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Afterclapp talkes about his musical history and career path

Afterclapp speaks about his musical history and career path.

A sample hunter, with a free spirit and Brazilian music running through his veins. Looking at Afterclapp, from a particular perspective, we have before our eyes an artistic soul.

Rodrigo Vellutini is a person who brings life to the project of deep diving into mixes and cuts. In his project, he explores the different sides of Brazilian music, mixing it with Hip Hop, Jazz, Lo-Fi, Soul and Funk to light up a full of personality Downtempo. A special blend of different genres, which results in comforting sounds to the ears and soul. 

Besides that, we have a soundtrack designer, which has already earned him some awards. His very particular and original formula has been taking his music to many places all over the globe and he has even seen one of his tracks go viral on TikTok. Currently is on a tour through Europe with gigs in Portugal, Germany, and England, we invited the artist for a special chat.

Connect with Afterclapp on Spotify | Soundcloud | Instagram

Hi Rodrigo, how are you? First of all, we want to get to know you “from the beginning”. How did your history with music begin?

As crazy as it sounds, it all started with the piano and clarinet. Since I was little, my mother encouraged our musical culture and got us into music lessons. Over time, rock won me over and I changed the piano for the electric guitar. A few years later it was MPB’s turn, and the electric guitar was swapped for the acoustic guitar, which I found in a closet forgotten and I took to a luthier to be restored.

And how did the love of sampling come about? What kind of music do you usually hear? Is there a type of music that is a “gold mine” to you?

After my MPB days, I fell in love with Hip Hop, because it’s this mixture of the old and the new, this transformation of classic into contemporary, that conquered everything in the 90s & 00s.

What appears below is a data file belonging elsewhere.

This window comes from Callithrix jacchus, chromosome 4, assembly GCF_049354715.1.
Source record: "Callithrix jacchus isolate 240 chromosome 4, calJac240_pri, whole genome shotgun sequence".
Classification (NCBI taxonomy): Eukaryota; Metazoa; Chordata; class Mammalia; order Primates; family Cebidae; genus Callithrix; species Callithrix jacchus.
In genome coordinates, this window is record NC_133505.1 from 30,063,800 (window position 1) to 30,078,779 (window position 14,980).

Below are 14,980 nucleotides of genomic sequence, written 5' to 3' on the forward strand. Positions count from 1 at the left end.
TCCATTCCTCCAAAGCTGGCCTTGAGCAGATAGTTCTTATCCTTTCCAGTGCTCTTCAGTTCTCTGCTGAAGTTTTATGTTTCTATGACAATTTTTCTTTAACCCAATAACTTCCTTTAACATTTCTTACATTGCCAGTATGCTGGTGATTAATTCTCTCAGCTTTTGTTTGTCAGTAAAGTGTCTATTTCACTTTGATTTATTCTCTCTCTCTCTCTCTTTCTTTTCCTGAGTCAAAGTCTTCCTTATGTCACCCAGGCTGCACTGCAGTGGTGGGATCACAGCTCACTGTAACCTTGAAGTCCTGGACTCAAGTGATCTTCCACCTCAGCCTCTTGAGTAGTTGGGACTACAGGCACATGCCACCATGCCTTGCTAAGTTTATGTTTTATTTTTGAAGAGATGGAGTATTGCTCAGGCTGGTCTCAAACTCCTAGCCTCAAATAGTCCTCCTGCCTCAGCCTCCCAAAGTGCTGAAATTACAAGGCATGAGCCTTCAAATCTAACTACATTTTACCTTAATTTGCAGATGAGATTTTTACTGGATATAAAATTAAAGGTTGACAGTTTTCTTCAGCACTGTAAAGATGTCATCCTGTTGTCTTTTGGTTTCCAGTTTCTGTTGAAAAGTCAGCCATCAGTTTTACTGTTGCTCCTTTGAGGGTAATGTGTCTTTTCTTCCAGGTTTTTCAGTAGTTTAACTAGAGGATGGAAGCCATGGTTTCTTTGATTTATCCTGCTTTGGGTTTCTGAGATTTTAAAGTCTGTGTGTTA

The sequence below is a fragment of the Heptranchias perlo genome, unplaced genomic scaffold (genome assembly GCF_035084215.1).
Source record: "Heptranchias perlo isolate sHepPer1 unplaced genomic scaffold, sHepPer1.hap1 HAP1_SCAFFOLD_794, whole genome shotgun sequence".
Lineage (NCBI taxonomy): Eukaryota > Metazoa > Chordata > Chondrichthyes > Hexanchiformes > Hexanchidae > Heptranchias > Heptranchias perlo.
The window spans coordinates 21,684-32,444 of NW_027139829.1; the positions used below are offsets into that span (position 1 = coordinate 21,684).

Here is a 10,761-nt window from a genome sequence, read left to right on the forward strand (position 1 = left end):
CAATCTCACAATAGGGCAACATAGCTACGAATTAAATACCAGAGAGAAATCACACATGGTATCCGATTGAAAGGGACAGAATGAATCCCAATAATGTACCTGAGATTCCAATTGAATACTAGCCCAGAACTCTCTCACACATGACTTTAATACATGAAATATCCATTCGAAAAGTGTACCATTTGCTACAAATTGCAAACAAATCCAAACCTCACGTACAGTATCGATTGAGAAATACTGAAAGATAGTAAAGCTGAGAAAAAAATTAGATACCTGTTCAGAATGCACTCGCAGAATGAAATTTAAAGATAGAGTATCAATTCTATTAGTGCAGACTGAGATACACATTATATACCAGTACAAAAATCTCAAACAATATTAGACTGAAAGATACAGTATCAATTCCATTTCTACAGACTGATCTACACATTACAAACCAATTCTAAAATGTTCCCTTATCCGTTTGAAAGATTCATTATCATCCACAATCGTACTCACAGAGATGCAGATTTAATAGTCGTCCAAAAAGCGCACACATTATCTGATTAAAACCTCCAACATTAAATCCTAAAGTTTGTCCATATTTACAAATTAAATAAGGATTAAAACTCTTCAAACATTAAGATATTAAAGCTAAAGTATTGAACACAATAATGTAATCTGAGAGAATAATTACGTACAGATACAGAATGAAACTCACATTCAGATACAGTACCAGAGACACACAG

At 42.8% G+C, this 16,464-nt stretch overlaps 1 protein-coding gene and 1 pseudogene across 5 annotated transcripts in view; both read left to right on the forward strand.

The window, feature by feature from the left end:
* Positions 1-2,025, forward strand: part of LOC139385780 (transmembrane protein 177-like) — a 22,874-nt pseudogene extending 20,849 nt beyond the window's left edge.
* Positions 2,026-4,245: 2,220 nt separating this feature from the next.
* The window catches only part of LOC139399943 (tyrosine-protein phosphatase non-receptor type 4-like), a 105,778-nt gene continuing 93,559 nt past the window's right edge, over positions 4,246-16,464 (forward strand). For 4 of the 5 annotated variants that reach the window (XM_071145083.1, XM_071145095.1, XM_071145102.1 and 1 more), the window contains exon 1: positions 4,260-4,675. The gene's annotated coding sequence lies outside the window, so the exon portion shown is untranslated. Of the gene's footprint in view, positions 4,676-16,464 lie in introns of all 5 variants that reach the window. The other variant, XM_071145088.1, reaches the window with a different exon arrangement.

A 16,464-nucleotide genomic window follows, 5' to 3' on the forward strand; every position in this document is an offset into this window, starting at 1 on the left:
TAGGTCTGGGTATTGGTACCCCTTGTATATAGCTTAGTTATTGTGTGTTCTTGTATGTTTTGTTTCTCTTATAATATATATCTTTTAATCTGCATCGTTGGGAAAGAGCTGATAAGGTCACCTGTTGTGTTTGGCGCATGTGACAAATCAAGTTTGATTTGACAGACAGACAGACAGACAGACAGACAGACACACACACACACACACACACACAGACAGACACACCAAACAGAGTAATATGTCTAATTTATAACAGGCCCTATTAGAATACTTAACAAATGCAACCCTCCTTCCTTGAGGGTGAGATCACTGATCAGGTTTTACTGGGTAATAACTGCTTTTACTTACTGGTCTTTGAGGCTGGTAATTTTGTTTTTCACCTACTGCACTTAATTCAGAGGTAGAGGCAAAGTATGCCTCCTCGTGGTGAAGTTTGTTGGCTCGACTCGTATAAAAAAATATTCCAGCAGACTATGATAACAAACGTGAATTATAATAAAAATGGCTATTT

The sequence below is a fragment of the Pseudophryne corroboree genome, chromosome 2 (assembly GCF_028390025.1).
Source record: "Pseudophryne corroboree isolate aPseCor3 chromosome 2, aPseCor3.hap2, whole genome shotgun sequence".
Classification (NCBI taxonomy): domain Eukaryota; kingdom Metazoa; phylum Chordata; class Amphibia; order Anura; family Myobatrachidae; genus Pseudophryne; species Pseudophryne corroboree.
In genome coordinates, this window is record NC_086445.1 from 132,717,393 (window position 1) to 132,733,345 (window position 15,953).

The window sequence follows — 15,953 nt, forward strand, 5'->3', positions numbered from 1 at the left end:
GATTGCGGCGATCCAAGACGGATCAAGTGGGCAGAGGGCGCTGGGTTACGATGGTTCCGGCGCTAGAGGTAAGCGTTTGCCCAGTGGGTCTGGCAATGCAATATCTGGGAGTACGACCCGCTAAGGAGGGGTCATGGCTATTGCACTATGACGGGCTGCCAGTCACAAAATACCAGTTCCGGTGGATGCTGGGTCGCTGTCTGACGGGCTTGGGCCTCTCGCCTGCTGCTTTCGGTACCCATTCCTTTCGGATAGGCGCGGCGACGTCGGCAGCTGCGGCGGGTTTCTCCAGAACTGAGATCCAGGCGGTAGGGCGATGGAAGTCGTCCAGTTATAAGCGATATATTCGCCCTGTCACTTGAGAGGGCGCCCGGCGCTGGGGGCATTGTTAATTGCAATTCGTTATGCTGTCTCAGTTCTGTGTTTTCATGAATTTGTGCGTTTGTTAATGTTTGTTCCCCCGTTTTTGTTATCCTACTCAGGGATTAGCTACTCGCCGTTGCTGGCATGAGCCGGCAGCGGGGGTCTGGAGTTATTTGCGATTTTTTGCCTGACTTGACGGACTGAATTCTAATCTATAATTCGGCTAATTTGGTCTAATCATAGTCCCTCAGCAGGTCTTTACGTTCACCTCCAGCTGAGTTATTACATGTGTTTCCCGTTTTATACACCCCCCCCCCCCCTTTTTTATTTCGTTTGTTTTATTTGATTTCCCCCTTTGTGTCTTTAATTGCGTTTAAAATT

I usually listen to everything. I have playlists from Brazilian music to Japanese jazz and Arab funk soul on my Spotify playlists. But for me, the real gold mine is the music that was created here in Brazil in the 60s & 70s mainly.

But for me, the real gold mine is the music that was created here in Brazil in the 60s & 70s mainly.

By the way, who are your mentors on this journey with global music? You’ve been involved in other musical projects and now going solo. What is Afterclapp’s music language?

My biggest mentors were Ceah and Gus Caram, without a doubt. Ceah taught me how to produce and DJ on vinyl, and Gus Caram taught me how to DJ as a whole. It was all a very natural process that happened during college where the 3 of us were learning together and creating together, and also evolving and supporting each other. So much so that I still work with them to this day!

I created the Afterclapp project to be able to explore all this musical baggage in an unlimited way.

So, I can say that Afterclapp’s musical language is a great mix of everything we’ve created with the Shaka and Oxaka projects, and all the different stages we’ve performed on as DJs. From psychedelic downtempo sets at festivals to national hip hop and rap sets in closed clubs.

I created the Afterclapp project to be able to explore all this musical baggage in an unlimited way.

By the way, it is undeniable that sounds like Lo-Fi, Downtempo and ethnic music linked to electronic beats have been getting more attention in recent years. What is your perception of these movements?